Affliction Permitted 2 shares a similar thematic preoccupation with its original movie, which, in my own words, is the importance of being in alignment with God’s will for our lives. It shows that a different positioning could spell doom even in the lives of God’s people if not quickly redirected. And this is true: we cannot claim to be genuine children of God if we do not obey Him. That would only mean that we worship Him with our lips, while our hearts are far from Him.
This film’s plot, I would say, is rather harsh on its characters. A new persona, Faith, has her marital life begin Affliction Permitted 2: Despite God revealing His marital “choices” to her, they inexplicably end up getting married to other ladies. Her epiphany dictates that she has been spiritually lethargic, and within the first third of the movie, this conflict is resolved. What this sequel tells the audience contradicts what it shows us about Faith: I feel that if nothing else, she exhibits unwavering trust in God after years of marital disappointment. That God would reveal His will to her and then keep mute about a supposed lack of fervency is utterly unlikely. Making the matter direr, this subplot is completely inconsequential to the main plot and thus, should not have been included in the first place.
In the lives of the protagonists, Benedict and Loveth, Affliction Permitted 2 seemed to have forgotten where its original movie ended, thus causing ambiguity in its initial temporal settings. In retrospect, it was probably done in order to set up its villain’s motivation, which from the get-go I’d perceived to be a forced and cheap justification for such a core part of the movie’s conflict. It therefore bothers me that after all the crisis and resolution in Affliction Permitted, Benedict and Loveth experience more losses in this second movie, and the manner of it confounds me.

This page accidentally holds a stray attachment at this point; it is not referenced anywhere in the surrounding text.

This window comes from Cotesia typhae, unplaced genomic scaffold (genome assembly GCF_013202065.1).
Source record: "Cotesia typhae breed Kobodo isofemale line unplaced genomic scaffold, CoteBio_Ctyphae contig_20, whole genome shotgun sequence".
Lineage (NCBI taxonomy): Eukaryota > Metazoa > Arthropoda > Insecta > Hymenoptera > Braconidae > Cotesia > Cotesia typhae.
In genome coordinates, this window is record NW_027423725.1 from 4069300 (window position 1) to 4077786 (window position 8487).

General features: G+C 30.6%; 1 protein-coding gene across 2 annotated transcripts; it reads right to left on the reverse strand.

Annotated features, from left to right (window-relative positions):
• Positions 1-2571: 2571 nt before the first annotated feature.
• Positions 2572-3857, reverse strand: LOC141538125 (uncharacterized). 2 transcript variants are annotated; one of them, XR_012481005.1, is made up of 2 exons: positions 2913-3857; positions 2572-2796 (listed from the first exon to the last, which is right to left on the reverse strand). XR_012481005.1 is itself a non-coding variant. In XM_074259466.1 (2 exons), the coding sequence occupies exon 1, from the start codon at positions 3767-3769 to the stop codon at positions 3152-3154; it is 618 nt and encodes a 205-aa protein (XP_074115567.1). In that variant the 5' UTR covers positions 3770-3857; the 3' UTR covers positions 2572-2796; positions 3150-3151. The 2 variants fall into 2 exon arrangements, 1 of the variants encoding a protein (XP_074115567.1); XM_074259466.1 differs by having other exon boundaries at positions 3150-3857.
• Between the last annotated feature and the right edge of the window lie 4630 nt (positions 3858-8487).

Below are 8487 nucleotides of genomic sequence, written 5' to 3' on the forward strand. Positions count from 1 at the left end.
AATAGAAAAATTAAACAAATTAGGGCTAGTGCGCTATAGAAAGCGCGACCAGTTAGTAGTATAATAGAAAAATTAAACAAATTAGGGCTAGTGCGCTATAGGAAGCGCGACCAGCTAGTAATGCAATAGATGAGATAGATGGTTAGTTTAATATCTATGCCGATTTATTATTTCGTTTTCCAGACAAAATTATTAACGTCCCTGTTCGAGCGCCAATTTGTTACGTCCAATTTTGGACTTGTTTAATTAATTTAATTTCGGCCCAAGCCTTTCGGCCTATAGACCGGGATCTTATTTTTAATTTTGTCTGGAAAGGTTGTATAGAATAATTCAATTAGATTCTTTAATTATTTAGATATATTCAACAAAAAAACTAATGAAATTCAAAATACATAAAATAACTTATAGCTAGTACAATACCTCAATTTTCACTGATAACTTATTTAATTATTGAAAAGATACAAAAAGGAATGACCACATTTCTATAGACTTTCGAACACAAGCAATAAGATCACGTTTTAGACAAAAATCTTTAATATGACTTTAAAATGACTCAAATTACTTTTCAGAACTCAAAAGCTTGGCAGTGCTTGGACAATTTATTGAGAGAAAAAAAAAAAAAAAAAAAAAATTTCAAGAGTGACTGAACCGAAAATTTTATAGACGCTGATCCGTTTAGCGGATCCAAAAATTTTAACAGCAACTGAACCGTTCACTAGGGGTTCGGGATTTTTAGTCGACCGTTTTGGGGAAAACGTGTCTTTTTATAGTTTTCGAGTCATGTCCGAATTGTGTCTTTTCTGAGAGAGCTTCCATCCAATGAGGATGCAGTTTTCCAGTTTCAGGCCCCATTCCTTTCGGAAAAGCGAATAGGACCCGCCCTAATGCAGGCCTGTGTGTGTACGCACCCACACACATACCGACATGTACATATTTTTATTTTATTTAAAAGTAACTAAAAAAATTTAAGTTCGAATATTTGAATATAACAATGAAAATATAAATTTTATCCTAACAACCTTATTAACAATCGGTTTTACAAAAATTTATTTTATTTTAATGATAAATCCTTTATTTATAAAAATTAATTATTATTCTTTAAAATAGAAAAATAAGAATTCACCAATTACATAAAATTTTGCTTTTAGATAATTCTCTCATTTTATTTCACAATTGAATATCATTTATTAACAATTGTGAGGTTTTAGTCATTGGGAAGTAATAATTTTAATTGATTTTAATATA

1Corinthians 10:13 tells us that God would not test us beyond our ability and would always make a way out. Furthermore, James 1:13 enlightens us that God does not tempt us with evil. How then could one of the God-representations in this movie say “Mission accomplished” after the greatest tragedy the couple had ever known befalls them? How could a person Jesus died for be compared to Job who didn’t have God’s promises in the covenant sealed with the precious blood of the Lamb? How would God lead Benedict to leave his ailing son to minister healing to another sick child whose diabolical father’s monetary gift would cause that son’s death, even after God had promised healing for him? I find these scenarios to be inconsistent with the scriptures.
Technically speaking, the sound design for movies could involve original soundtracks, non-copyright tunes and a skilful use of silence across different scenes; extended and repeated use of the same instrumentals is monotonic. Also, movies with God-characters need to get His costume, and grammaticality of His dialogue spot-on. On a general note as well, original films that point to a God-given assignment for the protagonist need to put in more effort to show the expanse of such tasks in their second parts.
It is my prayer that for subsequent productions, the story will be critically looked into, so that all nations will see God as He truly is – One in whom there is no darkness (1John 1:5).
The link to the movie is https://youtu.be/4UgfJ44Jves
Till the next article, stay blessed!
Affliction Permitted (2022)
GCDM Film Productions
Muyiwa Omotara as Benedict
Elizabeth Ozohu as Loveth
Grace Banigbe as Ruth
Oluwadamilola Abiodun as Faith
Boluwatife Omotara as Jane
Godwin Oluwasegun as Accuser
Muyiwa Omotara ‘Chosen’